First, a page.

Manoeuvring the Ship of State

Most diplomats work in foreign ministries, and most foreign ministries have been struggling to adapt to the challenges posed by globalization. Those challenges, which include the emergence of rival international actors ranging from celebrities, to NGOs, to other government departments – are compounded during periods of weak leadership and uncertain political interest. At such times, absent international policy demands or the requirement to produce related real-world outcomes, the employees of foreign ministries tend to fall back on the transactional, on the perfection of bureaucratic process, on entrail gazing. Endless internal reviews, re-organizations and narrow careerist calculation often substitute for policy analysis, development and implementation.

The result strikes me as something like a metaphorical equivalent to the board game “Snakes and Ladders”… or perhaps, “Vipers and Chutes”.

What to do? A few years ago, following the separation of the Canadian Departments of Foreign Affairs and International Trade, senior officials tried to turn adversity into opportunity by launching an initiative to create a “Foreign Ministry for the Twenty-first Century”, or FAC 21. At the centre of this strategy was a significant re-definition and sharpening the of the foreign ministry’s s mandate as an interpreter of globalization, articulator of foreign policy, integrator of the international agenda, advocate of values and interests, provider of services, and steward of public resources.

The plan?

To identify and address the imperatives for institutional change by:

  • strengthening policy capacity;
  • renewing core professional skills;
  • increasing agility, reducing rigidity;
  • maximizing assets in the field;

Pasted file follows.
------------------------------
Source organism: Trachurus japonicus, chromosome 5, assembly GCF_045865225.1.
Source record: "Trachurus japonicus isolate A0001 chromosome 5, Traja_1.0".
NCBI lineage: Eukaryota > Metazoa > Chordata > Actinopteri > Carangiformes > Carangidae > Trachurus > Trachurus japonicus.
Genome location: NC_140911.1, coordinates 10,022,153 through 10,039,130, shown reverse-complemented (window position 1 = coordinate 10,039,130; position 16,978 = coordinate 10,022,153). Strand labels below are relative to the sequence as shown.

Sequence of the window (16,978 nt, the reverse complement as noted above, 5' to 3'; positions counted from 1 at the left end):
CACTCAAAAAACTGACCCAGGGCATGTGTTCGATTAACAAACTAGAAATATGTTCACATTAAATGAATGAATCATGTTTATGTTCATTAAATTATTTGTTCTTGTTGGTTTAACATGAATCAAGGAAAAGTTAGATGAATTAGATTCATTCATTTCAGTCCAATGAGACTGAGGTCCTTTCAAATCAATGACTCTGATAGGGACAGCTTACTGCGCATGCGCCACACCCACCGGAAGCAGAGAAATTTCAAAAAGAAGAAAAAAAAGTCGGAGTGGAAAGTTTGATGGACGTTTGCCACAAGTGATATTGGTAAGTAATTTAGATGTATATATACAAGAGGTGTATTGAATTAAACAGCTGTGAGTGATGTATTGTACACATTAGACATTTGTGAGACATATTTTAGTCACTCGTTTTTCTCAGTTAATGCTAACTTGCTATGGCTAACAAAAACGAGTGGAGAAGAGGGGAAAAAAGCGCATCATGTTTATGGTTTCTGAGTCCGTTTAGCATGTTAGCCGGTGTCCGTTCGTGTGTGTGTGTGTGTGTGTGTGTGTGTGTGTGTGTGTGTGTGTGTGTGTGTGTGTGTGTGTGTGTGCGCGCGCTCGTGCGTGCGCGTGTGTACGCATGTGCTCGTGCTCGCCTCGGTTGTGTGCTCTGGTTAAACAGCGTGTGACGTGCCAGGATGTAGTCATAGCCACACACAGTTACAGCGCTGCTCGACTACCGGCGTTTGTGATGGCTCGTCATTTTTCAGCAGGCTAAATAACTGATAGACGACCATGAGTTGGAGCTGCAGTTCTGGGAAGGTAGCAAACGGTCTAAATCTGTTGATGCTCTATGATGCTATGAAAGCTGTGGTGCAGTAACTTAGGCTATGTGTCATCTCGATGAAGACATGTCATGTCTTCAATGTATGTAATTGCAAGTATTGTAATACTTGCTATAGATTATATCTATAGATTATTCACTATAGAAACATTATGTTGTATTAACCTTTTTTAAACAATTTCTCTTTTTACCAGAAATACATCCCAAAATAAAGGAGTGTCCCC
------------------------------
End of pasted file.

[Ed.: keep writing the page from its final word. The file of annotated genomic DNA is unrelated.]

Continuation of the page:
• connecting with wider networks; and
  • focussing on public diplomacy.

All of this struck me as completely sensible, and indeed overdue, but an election intervened, the government changed, new resources were withheld, and the attempt to build a contemporary, stand-alone foreign ministry, but one that did not contain a trade component, was among the first casualties of the subsequent re-integration of the two departments.

When I think back on this initiative, or reflect on former Secretary of State Rice’s efforts to transform the State Department, or consider the current initiative in the UK to produce an FCO which is more foreign, less office, a certain image keeps returning to my consciousness. I imagine a scene set on the bridge of a once-magnificent ocean liner, still in service but well past its prime. The boarding process is complete, and thousands of passengers are excited about their imminent departure. The captain is gazing ahead, taking note of possible navigation hazards and enjoying a majestic view from his command centre on the bridge.

The last few voyages, though, have been a bit rough and the captain is eager to get underway. He gives the order to cast off, does a final check of the instruments, nudges the wheel to port and slides the throttle forward to “all-ahead half.” He waits to hear the rumble of the mighty engines… but nothing happens. He shoves the throttle to “full.” Still nothing. “Reverse.” Nothing. He tries to correct course – but the wheel now spins as if it were being used for roulette.

The captain looks down and to his horror discovers that none of his controls are connected. Either someone else is driving, or the ship is adrift.


The success of any diplomatic surge will be dependent, a least in part, upon fixing the foreign ministry.